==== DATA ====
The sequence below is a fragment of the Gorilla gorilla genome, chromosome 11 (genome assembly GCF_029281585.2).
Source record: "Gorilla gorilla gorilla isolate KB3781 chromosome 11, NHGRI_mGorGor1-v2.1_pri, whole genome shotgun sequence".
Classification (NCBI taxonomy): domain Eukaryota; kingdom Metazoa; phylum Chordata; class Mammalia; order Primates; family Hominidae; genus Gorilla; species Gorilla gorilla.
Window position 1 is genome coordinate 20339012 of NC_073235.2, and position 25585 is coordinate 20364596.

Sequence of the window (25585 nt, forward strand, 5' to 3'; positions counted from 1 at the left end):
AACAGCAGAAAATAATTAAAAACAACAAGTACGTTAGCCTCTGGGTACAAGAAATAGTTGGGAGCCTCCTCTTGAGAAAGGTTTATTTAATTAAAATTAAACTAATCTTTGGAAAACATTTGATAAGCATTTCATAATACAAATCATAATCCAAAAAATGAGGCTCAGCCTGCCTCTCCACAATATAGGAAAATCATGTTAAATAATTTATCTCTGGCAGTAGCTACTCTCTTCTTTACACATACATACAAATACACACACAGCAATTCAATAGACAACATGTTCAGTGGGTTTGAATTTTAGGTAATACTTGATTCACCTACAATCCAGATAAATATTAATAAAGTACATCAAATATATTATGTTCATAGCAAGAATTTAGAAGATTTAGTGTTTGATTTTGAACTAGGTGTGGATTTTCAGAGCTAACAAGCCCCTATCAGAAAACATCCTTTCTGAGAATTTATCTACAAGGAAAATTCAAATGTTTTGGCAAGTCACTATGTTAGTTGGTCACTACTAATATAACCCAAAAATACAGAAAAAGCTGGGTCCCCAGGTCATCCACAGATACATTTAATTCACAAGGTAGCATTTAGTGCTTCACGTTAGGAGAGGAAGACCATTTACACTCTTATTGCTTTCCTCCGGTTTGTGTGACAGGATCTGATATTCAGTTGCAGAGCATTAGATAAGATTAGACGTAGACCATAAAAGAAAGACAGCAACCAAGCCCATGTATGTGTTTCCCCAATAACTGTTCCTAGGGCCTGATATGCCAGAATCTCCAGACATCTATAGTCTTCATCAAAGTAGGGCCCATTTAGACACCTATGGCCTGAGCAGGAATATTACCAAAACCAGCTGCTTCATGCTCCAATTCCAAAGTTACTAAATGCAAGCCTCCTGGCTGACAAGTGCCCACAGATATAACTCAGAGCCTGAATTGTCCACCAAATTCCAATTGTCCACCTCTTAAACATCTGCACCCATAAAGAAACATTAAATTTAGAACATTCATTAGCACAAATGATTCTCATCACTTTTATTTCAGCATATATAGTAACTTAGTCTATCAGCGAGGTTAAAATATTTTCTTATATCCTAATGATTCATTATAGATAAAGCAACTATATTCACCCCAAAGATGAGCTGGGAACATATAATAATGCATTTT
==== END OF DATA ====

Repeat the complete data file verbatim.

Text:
The sequence below is a fragment of the Gorilla gorilla genome, chromosome 11 (genome assembly GCF_029281585.2).
Source record: "Gorilla gorilla gorilla isolate KB3781 chromosome 11, NHGRI_mGorGor1-v2.1_pri, whole genome shotgun sequence".
Classification (NCBI taxonomy): domain Eukaryota; kingdom Metazoa; phylum Chordata; class Mammalia; order Primates; family Hominidae; genus Gorilla; species Gorilla gorilla.
Window position 1 is genome coordinate 20339012 of NC_073235.2, and position 25585 is coordinate 20364596.

Sequence of the window (25585 nt, forward strand, 5' to 3'; positions counted from 1 at the left end):
AACAGCAGAAAATAATTAAAAACAACAAGTACGTTAGCCTCTGGGTACAAGAAATAGTTGGGAGCCTCCTCTTGAGAAAGGTTTATTTAATTAAAATTAAACTAATCTTTGGAAAACATTTGATAAGCATTTCATAATACAAATCATAATCCAAAAAATGAGGCTCAGCCTGCCTCTCCACAATATAGGAAAATCATGTTAAATAATTTATCTCTGGCAGTAGCTACTCTCTTCTTTACACATACATACAAATACACACACAGCAATTCAATAGACAACATGTTCAGTGGGTTTGAATTTTAGGTAATACTTGATTCACCTACAATCCAGATAAATATTAATAAAGTACATCAAATATATTATGTTCATAGCAAGAATTTAGAAGATTTAGTGTTTGATTTTGAACTAGGTGTGGATTTTCAGAGCTAACAAGCCCCTATCAGAAAACATCCTTTCTGAGAATTTATCTACAAGGAAAATTCAAATGTTTTGGCAAGTCACTATGTTAGTTGGTCACTACTAATATAACCCAAAAATACAGAAAAAGCTGGGTCCCCAGGTCATCCACAGATACATTTAATTCACAAGGTAGCATTTAGTGCTTCACGTTAGGAGAGGAAGACCATTTACACTCTTATTGCTTTCCTCCGGTTTGTGTGACAGGATCTGATATTCAGTTGCAGAGCATTAGATAAGATTAGACGTAGACCATAAAAGAAAGACAGCAACCAAGCCCATGTATGTGTTTCCCCAATAACTGTTCCTAGGGCCTGATATGCCAGAATCTCCAGACATCTATAGTCTTCATCAAAGTAGGGCCCATTTAGACACCTATGGCCTGAGCAGGAATATTACCAAAACCAGCTGCTTCATGCTCCAATTCCAAAGTTACTAAATGCAAGCCTCCTGGCTGACAAGTGCCCACAGATATAACTCAGAGCCTGAATTGTCCACCAAATTCCAATTGTCCACCTCTTAAACATCTGCACCCATAAAGAAACATTAAATTTAGAACATTCATTAGCACAAATGATTCTCATCACTTTTATTTCAGCATATATAGTAACTTAGTCTATCAGCGAGGTTAAAATATTTTCTTATATCCTAATGATTCATTATAGATAAAGCAACTATATTCACCCCAAAGATGAGCTGGGAACATATAATAATGCATTTT